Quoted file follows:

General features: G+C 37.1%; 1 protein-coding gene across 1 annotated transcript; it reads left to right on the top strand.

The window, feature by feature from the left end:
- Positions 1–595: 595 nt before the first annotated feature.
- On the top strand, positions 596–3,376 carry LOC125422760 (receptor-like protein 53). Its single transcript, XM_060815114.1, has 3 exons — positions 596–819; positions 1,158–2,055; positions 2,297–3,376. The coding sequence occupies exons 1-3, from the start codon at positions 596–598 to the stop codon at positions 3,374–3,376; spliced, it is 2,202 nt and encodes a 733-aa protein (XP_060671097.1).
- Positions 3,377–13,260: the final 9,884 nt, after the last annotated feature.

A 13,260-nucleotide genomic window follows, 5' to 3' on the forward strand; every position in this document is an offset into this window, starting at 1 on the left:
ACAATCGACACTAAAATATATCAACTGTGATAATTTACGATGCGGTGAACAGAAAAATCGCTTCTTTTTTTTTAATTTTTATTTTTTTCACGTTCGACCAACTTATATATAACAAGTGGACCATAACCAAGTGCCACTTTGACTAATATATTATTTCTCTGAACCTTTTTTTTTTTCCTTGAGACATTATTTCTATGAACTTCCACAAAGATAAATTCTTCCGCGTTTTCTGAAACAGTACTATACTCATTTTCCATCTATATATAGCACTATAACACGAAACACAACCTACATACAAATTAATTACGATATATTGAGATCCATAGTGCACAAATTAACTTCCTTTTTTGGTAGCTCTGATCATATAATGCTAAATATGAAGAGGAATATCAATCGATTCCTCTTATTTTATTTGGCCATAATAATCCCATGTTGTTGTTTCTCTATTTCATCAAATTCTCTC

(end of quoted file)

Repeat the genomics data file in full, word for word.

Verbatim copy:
General features: G+C 37.1%; 1 protein-coding gene across 1 annotated transcript; it reads left to right on the top strand.

The window, feature by feature from the left end:
- Positions 1–595: 595 nt before the first annotated feature.
- On the top strand, positions 596–3,376 carry LOC125422760 (receptor-like protein 53). Its single transcript, XM_060815114.1, has 3 exons — positions 596–819; positions 1,158–2,055; positions 2,297–3,376. The coding sequence occupies exons 1-3, from the start codon at positions 596–598 to the stop codon at positions 3,374–3,376; spliced, it is 2,202 nt and encodes a 733-aa protein (XP_060671097.1).
- Positions 3,377–13,260: the final 9,884 nt, after the last annotated feature.

A 13,260-nucleotide genomic window follows, 5' to 3' on the forward strand; every position in this document is an offset into this window, starting at 1 on the left:
ACAATCGACACTAAAATATATCAACTGTGATAATTTACGATGCGGTGAACAGAAAAATCGCTTCTTTTTTTTTAATTTTTATTTTTTTCACGTTCGACCAACTTATATATAACAAGTGGACCATAACCAAGTGCCACTTTGACTAATATATTATTTCTCTGAACCTTTTTTTTTTTCCTTGAGACATTATTTCTATGAACTTCCACAAAGATAAATTCTTCCGCGTTTTCTGAAACAGTACTATACTCATTTTCCATCTATATATAGCACTATAACACGAAACACAACCTACATACAAATTAATTACGATATATTGAGATCCATAGTGCACAAATTAACTTCCTTTTTTGGTAGCTCTGATCATATAATGCTAAATATGAAGAGGAATATCAATCGATTCCTCTTATTTTATTTGGCCATAATAATCCCATGTTGTTGTTTCTCTATTTCATCAAATTCTCTC